The riding brilliance of Jimmy Cassidy and the training skills of John O'Shea have combined perfectly with the outstanding galloping ability of Sea Siren to claim the Manikato Stakes (1200m) at Moonee Valley.
The winner of both the Doomben 10,000 and BTC Cup in Brisbane, both at Group One during the winter, Sea Siren joined an elite group with Friday's third win at the highest level.
"She deserved it and the ride deserved it," O'Shea said.
Cassidy immediately found the perfect position on Sea Siren, one off the fence outside the favourite Buffering and on the back of joint leader Satin Shoes.
From the 1000m mark, everything went to a script that was written on Tuesday when Sea Siren galloped at Moonee Valley.
"She took the Valley like a duck to water," Cassidy said.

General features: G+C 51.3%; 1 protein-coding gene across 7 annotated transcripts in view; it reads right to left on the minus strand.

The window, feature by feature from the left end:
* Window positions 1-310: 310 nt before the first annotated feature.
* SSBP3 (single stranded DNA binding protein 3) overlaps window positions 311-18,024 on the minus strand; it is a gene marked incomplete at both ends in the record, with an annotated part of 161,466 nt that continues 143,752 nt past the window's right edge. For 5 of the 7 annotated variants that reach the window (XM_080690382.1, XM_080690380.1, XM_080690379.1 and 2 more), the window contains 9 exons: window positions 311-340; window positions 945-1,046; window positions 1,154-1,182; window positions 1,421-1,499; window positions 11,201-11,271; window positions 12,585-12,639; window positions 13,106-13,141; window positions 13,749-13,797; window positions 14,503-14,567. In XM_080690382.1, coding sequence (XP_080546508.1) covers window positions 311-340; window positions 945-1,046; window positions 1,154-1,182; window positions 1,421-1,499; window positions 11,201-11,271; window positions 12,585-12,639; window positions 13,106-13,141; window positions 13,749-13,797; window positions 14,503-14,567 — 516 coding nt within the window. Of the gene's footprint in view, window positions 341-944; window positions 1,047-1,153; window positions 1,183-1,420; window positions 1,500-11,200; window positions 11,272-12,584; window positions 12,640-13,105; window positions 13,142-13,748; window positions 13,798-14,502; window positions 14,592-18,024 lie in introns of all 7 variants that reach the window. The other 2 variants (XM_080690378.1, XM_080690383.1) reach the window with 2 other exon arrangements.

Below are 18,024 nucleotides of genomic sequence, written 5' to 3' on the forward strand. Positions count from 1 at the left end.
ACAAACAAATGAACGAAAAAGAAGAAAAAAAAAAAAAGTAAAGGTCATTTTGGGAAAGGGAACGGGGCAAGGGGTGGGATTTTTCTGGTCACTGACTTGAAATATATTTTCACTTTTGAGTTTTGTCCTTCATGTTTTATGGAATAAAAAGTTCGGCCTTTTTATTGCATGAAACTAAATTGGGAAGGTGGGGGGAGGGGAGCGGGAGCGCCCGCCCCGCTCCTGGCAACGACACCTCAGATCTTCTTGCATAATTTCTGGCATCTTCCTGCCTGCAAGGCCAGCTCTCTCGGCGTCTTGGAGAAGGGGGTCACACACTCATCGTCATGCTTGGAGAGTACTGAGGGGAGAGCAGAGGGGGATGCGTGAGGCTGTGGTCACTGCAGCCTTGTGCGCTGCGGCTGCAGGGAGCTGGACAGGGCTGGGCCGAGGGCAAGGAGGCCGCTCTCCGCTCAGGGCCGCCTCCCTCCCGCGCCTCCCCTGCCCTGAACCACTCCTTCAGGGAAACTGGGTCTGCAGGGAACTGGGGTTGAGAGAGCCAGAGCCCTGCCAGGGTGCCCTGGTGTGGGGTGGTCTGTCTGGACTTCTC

"I knew on the corner they'd have to be good to come from behind me and beat me.
"I thought she'd win and she did."
At the first sign of distress from the leaders, Cassidy made his move on Sea Siren ($5.50) and the mare sprinted clear, hanging on to beat Mental ($14) by a neck.
We're Gonna Rock ($10) came from last to take third place a further 2-1/4 lengths away.
O'Shea played down his effort in training Sea Siren to win three Group One races in her past four starts, preferring to praise the mare and her rider.
"That was just a great Jimmy Cassidy ride," O'Shea said.
"I just got her fit gradually and had her right tonight."
Sea Siren will now be aimed at the Group One Patinack Farm Classic (1200m) at Flemington on November 10, as will the slightly disappointing Buffering who weakened to finish sixth.
O'Shea will then consider a trip to the rich Hong Kong International meeting in December.
"I'd love to run her down the straight at Flemington," he said.
"I'd also love to take her to Hong Kong, it's the pinnacle of international racing in the world and I think she'd be very effective."
Buffering dropped out to finish an "inexplicable" sixth, but will press on the Patinack Farm Classic.
"He was extremely disappointing and I don't know why," said trainer Robert Heathcote.
"He had no rhythm. It was an uncharacteristically below-par performance."